When Pro Stock was the Big Show

"Yeah, you shoulda seen the Atlantic Ocean in those days...."
Lou Pascal (Burt Lancaster) recalling better times in ATLANTIC CITY, 1980

I suppose a good soundtrack to this month’s column would be the 1972 Melanie chestnut, "Look what they've done to my song, Ma", because we'll be taking a look at something that started out SO grand and progressively lost its way over the years. With each successive falter, actions were taken to make amends, but guess what, Sparky? Much like when Jerome Howard, who decided that the best course of action in a sinking lifeboat, was to "drill another hole, to let the water OUT", the situation only got worse and worse. In this, an election year, the phrase 'the eyes have it' (OK, wrong spelling) has credence, and more to the point, the eyes cannot avoid the fact that the crowds empty out of the grandstands as if the stands themselves were on fire, when the category in question is called up from staging.

Clearly, I'm talking about Big Show Pro Stock.

Lee Shepard at a match race at Byron Dragway, 1982.

Born in the era of 'Race on Sunday, Sell on Monday', Pro Stockers, in their early years, were a promoter’s dream, as the fans flocked to see two-out-of three matchups between the likes of “Dyno Don” Nicholson versus Bill “Grumpy” Jenkins or the immortal Ronnie Sox against Don Carlton. You'd see them standing four deep at the fence lines, while announcers like Ron Leek would urge the crowd to get "OFF your hands, and on your FEET!" as the two combatants would approach the bleach box.

There are more learned scribes than I who could break things down in thunderous detail, the nuances, drivetrains, weight-breaks and, of course, how all this was going on back when we had three major sanctioning bodies all in play (to say nothing of the many other local circuits or independent groups) all with their own set of rules and rulebooks … but here's the deal.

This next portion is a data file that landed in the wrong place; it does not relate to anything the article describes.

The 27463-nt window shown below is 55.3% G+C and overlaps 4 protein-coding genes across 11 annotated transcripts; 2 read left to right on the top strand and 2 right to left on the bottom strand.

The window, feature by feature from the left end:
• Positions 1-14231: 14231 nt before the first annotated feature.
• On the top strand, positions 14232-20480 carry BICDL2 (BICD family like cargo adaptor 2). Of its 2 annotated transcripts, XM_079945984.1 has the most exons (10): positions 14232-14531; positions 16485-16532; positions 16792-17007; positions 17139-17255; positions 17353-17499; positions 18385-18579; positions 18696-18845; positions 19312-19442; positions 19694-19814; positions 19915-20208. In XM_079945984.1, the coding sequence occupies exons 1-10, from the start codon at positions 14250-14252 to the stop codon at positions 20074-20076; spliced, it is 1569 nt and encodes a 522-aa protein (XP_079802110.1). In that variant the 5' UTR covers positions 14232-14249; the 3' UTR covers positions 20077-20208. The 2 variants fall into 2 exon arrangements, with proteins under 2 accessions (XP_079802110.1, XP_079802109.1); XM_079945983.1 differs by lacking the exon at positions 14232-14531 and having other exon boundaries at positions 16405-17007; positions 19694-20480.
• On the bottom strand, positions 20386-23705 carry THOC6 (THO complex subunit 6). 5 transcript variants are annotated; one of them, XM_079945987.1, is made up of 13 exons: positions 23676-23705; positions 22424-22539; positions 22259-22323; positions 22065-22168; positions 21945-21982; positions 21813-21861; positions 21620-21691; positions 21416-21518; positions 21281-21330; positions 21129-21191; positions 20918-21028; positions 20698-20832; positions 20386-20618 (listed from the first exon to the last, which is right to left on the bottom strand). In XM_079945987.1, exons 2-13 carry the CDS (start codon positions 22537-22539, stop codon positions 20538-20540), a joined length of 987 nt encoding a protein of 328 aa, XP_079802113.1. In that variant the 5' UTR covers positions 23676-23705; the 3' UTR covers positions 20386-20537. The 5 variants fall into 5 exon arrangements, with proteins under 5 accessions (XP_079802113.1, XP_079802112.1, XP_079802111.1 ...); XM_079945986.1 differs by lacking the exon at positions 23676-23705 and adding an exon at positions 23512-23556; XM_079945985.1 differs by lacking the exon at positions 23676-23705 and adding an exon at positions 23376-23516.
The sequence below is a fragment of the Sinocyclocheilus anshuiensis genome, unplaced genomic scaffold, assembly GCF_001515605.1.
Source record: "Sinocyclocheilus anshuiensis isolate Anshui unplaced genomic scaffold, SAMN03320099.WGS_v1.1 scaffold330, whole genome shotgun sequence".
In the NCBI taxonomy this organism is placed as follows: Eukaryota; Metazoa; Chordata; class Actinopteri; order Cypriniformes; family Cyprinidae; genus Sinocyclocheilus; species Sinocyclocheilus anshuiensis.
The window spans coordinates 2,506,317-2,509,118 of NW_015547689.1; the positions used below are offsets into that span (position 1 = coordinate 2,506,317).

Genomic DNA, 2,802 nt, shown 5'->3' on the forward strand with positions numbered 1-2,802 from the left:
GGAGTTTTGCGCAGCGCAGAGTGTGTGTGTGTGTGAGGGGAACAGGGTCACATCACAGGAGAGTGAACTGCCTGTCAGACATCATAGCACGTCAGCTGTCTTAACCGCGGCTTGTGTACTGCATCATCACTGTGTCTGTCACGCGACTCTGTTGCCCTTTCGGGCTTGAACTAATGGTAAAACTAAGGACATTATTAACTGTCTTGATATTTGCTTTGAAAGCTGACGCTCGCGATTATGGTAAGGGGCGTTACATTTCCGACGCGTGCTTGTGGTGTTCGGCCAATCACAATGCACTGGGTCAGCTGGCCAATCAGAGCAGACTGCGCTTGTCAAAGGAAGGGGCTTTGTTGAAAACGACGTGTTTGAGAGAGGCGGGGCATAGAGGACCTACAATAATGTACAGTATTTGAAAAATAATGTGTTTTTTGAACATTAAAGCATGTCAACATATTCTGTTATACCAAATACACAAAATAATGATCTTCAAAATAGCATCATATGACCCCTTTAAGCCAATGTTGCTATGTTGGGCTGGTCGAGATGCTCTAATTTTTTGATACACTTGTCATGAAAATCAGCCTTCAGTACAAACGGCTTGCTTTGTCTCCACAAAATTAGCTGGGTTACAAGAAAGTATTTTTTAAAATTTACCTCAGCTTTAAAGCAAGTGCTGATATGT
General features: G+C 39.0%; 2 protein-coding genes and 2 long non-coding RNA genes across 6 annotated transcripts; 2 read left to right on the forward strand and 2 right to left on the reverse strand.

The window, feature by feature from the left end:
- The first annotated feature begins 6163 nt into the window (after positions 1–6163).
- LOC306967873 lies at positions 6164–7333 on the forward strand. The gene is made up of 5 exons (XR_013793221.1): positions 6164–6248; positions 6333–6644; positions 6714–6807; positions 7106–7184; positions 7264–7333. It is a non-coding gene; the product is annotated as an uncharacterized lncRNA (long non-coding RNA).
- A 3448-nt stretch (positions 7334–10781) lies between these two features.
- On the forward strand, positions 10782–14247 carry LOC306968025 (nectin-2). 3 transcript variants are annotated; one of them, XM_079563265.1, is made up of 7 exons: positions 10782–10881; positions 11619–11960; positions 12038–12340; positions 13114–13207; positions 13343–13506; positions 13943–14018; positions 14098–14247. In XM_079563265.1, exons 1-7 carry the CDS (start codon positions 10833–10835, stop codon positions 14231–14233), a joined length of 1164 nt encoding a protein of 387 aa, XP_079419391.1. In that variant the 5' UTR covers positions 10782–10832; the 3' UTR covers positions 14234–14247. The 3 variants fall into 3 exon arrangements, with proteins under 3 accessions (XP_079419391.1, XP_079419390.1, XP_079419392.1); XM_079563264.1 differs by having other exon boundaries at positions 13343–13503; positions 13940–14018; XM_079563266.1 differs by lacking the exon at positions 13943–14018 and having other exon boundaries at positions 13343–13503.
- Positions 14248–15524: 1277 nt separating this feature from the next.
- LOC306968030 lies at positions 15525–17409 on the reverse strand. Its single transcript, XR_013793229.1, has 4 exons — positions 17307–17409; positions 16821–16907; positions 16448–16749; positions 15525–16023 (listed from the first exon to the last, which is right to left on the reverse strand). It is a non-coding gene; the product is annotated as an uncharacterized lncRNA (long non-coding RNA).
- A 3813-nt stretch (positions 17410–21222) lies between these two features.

For every Lewis Bloom, or shall we say, 'Rhodes Scholar' up in the stands, there are a hundred and fifty guys like me, who are more like "Road Food" (The Guess Who, 1974). We majored in SSDI, and had an undergraduate degree from DRUSA, we could count to "4", handy as that's how many gear changes, back when the cars were SHIFTED, like a car that WE drove, and it was a race car that we could relate to, effortlessly. So, at what point exactly did things start to fall apart? The answer is...

It's impossible to say, really. (Yeah, yeah, I know, "oh, KUDOS, genius! You get a TROPHY for that one!") A thing that I remember thinking of as cool was how the Pro Stockers of MY youth began their journey to the strip by being dipped in a vat of acid, to reduce weight. It was an easier sell to be calling something the "Factory Hot Rods" when you saw that it was indeed a vehicle that began its life on an assembly line IN DETROIT.

Now, let’s take a look at another factor, that being the only thing in life that's a constant is, indeed, change. When the energy crisis of the 1970s reared its ugly head, and popular muscle cars like the Plymouth Barracuda were sent out to pasture after 1974, the category could STILL reap the 'buy on/sell on' angle, and went with the new kids on the block of the moment, that being the compact.

And, lest we forget, the era of innovation REALLY had its day in the sun when racers could look at a rulebook, spot something, bust out an Edward G. Robinson-esque "Where's your Moses NOW, mya?" by creating something as crazy as a four-door MAVERICK or a 1970 Mustang in 1974! THAT was something to behold, and I suppose you could throw in another election-ism, via Slick Willie Clinton, what IS the weight break? Well, I guess that depends on what the definition of IS is, jerk! (Admit it, you just re-read that in a "Bubba voice", didn't you?)